About five years ago, I was diagnosed with colon cancer and Lynch Syndrome. I agree the statistics can be quite daunting especially at times when one’s mood is down.

    Through my journey, I have found keeping the following in mind to be helpful:

    (1) Now that I am aware of the syndrome, I am eligible for frequent screenings to catch any new cancers quickly. This is key in fighting all cancers. The earlier you can start treatment, the better the survival rate. I know it is a little bit of a silver lining thing, but the regular population doesn’t have this opportunity.

    (2) Lynch Syndrome caused cancers by their very nature respond to treatments much more readily. I need to look up the reference, but if I recall correctly the overall five year survival rate for Lynch Syndrome related cancers is 97%.

    (3) While the statistics are high, having Lynch Syndrome, does not mean you are guaranteed to get cancer.

    I know that the above doesn’t make cancer or the threat of it any less scary; but, perhaps it gives you more hope.

    Thanks again for sharing your post,


    Liked by 1 person

    • Thank you so much for reading my post and for reaching out, Ben. I am so sorry to learn that you were diagnosed with colon cancer and Lynch. I hope that your health has continued to improve since then.

      What you shared actually is a comfort – thank you. 🙂 It helps to be reminded that I can trust the prevention recommendations and the research. Some days it is easier than others.

      My knee jerk reaction was to busy myself in and bury myself with work until I just couldn’t do it anymore. I suppose some (or possibly all) of the writing on this blog is part of my process to face the reality I’ve been ignoring.

      I’m struggling with the range of emotions I’ve experienced, including the pity party I feel like I’m throwing for myself when I admit to myself how damn depressed I feel about all this.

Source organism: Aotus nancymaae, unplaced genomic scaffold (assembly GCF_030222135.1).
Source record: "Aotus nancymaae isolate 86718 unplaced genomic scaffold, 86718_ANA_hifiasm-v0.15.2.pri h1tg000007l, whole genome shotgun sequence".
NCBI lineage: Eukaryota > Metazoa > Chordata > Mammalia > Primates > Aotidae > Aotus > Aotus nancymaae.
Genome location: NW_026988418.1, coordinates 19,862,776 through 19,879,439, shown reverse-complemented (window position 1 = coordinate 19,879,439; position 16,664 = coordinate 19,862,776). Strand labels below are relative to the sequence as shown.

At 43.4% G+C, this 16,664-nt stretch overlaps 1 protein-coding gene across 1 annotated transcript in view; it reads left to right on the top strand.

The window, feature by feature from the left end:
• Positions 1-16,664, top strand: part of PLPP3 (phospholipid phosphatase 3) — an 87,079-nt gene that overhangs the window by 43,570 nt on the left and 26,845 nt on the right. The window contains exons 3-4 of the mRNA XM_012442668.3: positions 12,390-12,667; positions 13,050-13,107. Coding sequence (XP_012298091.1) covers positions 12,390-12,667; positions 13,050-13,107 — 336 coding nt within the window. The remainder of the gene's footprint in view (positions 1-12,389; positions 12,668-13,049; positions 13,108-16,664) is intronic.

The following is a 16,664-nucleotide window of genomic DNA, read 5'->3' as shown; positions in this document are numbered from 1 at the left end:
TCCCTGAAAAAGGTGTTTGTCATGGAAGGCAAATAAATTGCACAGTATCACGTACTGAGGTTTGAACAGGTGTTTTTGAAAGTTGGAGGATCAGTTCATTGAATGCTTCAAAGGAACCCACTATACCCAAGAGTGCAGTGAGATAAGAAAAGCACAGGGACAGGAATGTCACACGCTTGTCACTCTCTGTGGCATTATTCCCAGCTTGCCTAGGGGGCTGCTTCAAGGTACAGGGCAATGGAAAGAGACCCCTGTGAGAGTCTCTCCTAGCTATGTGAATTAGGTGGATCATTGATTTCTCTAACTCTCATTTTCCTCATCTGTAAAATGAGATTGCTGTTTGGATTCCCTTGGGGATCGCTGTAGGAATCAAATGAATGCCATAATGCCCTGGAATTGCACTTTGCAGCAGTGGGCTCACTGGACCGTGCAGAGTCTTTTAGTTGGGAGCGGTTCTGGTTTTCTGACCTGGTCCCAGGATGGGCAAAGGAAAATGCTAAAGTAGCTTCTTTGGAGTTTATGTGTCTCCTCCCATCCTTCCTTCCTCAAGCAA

But it is nice to know that, maybe by sharing my struggle with this “new normal,” I might be help others.

      Thank you again for taking the time to respond.



      • Hi Suzy,

        All considering, I am very fortunate as the cancer was caught early enough. Surgery alone was enough to get me back to 100% health. If I may ask, how is your sister doing? I hope that she also has been on the road to a successful recovery.

        The mental battle is a tough one. It is so difficult to find that right balance between not ignoring your feelings and not letting them control your life. Five years later, I still have times of depression, sadness, anger, anxiety, and etc. Of course, we shouldn’t forget about feeling guilty about having those feelings which only adds to the doom and gloom. Cancer or predisposed to cancer, it doesn’t matter. Both are extremely difficult to deal with.

        It is a lot easier when I am able to just forgive myself and say it is okay to be feeling those things. I have learned to accept the feelings, but accept them for what they are…. just feelings. However, acknowledging them doesn’t mean I have to let them define me. What we do in spite of them is far more important.

        I will be the first to admit that I still struggle with all of this, but it does seem to have established a pathway for me to be happier and enjoy life more.

        Your writing appears to me to be part of your pathway. If it helps you find more joy in life, then that is another good reason to keep doing it.

        Hope this makes sense and that you find it helpful,


        Liked by 1 person

        • I am so glad to hear that your recovery has been going well and that you remaining healthy (not to mention cancer-free) as well. 🙂

          My sister is doing quite well, actually. Thank you for asking. There was one number from some blood test that continued to increase, which could possibly indicate the cancer had spread. But the last test showed that she was remaining cancer free. Such relief (definitely something that is still worrisome some days).

          I completely relate to feeling the guilt — for being healthy, for potentially not being healthy. It is a struggle that I definitely stumble over some days. And then I see individuals who struggle with much greater challenges than I do. It puts things into perspective (at least for a bit). I am learning to cope and forgive, which is definitely a human condition.

          I hope all of us find the peace of mind, forgiveness, and balance we’re all striving to achieve.

          Definitely helpful to hear your thoughts on this, Ben – thank you!